Do you have a ritual before you start your creative work?
Yes, I have all sorts of rituals… otherwise known as procrastination methods! A chat with my studio mates, getting boring admin out of the way, sipping a strong espresso and social media – this is all on the agenda.
What is a typical day like when you are creating?
After I’ve done all of the above, to really start getting inspired, I turn to my pile of old Elle Decorations and other magazines, or go on Pinterest (I can really lose myself on Pinterest: creating moodboards, pinning all sorts of great imagery…). I start thinking up a little collection based on sending situations, create rough thumbnail sketches and pull together a particular colour palette. Then I start working my ideas up into black and white designs on screen and gradually work and rework each image by adding colour and textures (paint sploshes, tissue paper, fabrics…). I often put on my headphones and listen to my favourite music programmes on digital radio to get me into this process. So I don’t lose sight of the bigger picture, I often leave my work to ‘rest’ and turn to some routine studio tasks. This helps freshen up my eyes and see my work in a new light so I can add finishing touches and (hopefully) improve them!
What has been the proudest moment in your art career?
I was really rather chuffed when I walked into a big Tesco’s one December and spotted three long shelves filled wall to wall with shortbread tins featuring my Christmas illustration! I was also very pleased to be commissioned to illustrate a short story by best selling author Jojo Moyes which appeared across several pages in Woman&Home magazine. And I was even happier when the following year, Vanity Fair Italy and German book publisher Rowohlt asked if they could use my illustration for their publications! But it’s equally satisfying to walk into a shop and spot one of my designs in the card rack – such as in John Lewis last Christmas!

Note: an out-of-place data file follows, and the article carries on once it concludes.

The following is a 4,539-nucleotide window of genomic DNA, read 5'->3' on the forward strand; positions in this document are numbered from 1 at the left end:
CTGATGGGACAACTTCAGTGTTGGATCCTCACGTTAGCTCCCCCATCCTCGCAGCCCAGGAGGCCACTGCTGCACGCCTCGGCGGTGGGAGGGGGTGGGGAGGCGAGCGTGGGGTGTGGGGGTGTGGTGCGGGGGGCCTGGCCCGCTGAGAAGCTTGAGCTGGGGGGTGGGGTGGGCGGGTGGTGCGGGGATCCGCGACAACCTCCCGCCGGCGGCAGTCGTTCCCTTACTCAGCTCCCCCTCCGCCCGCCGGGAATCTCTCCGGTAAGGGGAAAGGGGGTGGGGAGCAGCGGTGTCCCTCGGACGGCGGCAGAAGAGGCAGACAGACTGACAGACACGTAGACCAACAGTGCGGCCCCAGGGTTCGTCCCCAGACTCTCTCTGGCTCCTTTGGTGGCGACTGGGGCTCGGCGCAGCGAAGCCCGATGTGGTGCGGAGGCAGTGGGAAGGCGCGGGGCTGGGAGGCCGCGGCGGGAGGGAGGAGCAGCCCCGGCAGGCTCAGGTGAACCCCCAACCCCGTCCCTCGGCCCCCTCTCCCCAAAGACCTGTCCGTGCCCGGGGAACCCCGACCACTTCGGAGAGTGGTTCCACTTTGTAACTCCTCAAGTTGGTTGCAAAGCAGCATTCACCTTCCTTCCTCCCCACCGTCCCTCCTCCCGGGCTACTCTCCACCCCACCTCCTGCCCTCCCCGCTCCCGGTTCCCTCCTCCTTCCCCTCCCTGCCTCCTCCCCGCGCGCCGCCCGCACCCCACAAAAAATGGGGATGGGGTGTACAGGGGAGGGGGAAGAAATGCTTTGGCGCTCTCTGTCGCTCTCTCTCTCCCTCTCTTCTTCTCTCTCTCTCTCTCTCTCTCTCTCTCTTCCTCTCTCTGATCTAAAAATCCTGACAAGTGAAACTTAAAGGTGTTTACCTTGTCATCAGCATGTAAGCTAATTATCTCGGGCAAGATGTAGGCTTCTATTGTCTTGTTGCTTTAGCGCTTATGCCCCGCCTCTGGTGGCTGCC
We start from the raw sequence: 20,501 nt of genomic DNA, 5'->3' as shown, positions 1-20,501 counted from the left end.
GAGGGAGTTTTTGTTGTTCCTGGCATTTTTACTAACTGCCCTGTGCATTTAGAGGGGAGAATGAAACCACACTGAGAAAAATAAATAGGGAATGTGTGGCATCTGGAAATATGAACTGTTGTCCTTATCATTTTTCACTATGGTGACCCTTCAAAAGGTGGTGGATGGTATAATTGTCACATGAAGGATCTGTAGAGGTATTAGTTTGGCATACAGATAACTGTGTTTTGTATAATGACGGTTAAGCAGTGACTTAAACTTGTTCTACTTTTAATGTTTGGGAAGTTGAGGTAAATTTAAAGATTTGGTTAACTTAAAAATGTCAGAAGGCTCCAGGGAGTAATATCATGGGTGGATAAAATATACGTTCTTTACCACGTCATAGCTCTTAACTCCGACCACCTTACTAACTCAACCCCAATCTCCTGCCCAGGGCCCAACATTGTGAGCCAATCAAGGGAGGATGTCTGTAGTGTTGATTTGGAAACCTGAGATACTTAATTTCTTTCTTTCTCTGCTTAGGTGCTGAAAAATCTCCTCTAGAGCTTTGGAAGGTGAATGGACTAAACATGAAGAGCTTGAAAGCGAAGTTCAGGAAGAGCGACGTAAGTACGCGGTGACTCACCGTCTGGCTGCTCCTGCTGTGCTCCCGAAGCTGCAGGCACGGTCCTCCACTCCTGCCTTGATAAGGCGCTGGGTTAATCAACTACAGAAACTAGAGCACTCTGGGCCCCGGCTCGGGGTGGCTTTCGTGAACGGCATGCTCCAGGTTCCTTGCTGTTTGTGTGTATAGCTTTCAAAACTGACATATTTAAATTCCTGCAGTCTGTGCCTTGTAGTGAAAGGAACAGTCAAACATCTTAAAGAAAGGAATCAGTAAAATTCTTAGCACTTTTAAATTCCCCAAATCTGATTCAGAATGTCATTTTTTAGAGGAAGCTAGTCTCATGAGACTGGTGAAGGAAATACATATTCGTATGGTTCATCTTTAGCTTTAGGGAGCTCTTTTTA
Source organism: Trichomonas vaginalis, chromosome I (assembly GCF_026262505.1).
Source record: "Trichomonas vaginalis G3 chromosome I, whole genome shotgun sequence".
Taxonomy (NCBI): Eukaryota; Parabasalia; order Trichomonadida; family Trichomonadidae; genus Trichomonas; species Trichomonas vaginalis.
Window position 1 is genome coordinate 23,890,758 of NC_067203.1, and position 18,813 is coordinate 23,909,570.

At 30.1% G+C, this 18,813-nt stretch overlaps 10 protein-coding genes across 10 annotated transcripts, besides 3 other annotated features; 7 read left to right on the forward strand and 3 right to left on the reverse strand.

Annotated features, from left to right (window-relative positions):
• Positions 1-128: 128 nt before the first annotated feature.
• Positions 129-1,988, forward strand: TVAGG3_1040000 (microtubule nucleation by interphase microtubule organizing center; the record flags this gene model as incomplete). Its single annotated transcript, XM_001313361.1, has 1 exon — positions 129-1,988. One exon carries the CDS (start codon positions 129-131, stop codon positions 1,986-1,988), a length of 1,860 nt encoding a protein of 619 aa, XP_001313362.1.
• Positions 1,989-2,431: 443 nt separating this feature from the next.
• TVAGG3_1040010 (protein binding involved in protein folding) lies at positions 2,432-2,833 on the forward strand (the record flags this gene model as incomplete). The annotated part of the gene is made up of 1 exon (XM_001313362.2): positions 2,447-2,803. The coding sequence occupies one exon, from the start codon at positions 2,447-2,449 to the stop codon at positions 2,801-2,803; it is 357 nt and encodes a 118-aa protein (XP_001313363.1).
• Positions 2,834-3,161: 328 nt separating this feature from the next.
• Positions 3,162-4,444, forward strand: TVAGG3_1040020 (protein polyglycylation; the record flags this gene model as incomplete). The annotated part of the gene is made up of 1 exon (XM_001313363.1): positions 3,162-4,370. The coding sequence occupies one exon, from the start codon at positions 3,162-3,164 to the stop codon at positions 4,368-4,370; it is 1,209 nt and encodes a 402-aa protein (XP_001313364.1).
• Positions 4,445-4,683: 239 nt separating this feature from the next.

Who would be your dream customer to see your work in?
There are a few card and wrap companies I would be very proud to be associated with: noi publishing, Nineteenseventythree, The Art File, Urban Graphic to name just a few. Away from cards and stationery, there are a number of tableware companies who produce some nice design led products, which would be a treat to be briefed by, e.g. Avenida Home and Jenny Duff for placemats, or Ulster Weavers and To Dry For for tea towels. I guess I’d like to see my designs applied to ‘ordinary’ everyday things, which at the same time are totally indispensable.
How would you like to develop your work in the future?
Besides creating for the world of cards and social stationery, having enjoyed magazine commissions so much, I’d happily develop in that direction, e.g. homes and gardens, cooking, cosmetics, interior or kitchen accessories, women’s and children’s issues… I would also love to get my teeth into a juicy cookery book project, for example. And packaging (food, drinks, beauty products, homewares) is another area which would be great fun to develop ideas for.
Pure Illustration – the agency for artists and illustrators working in art markets worldwide – www.pureillustration.co.uk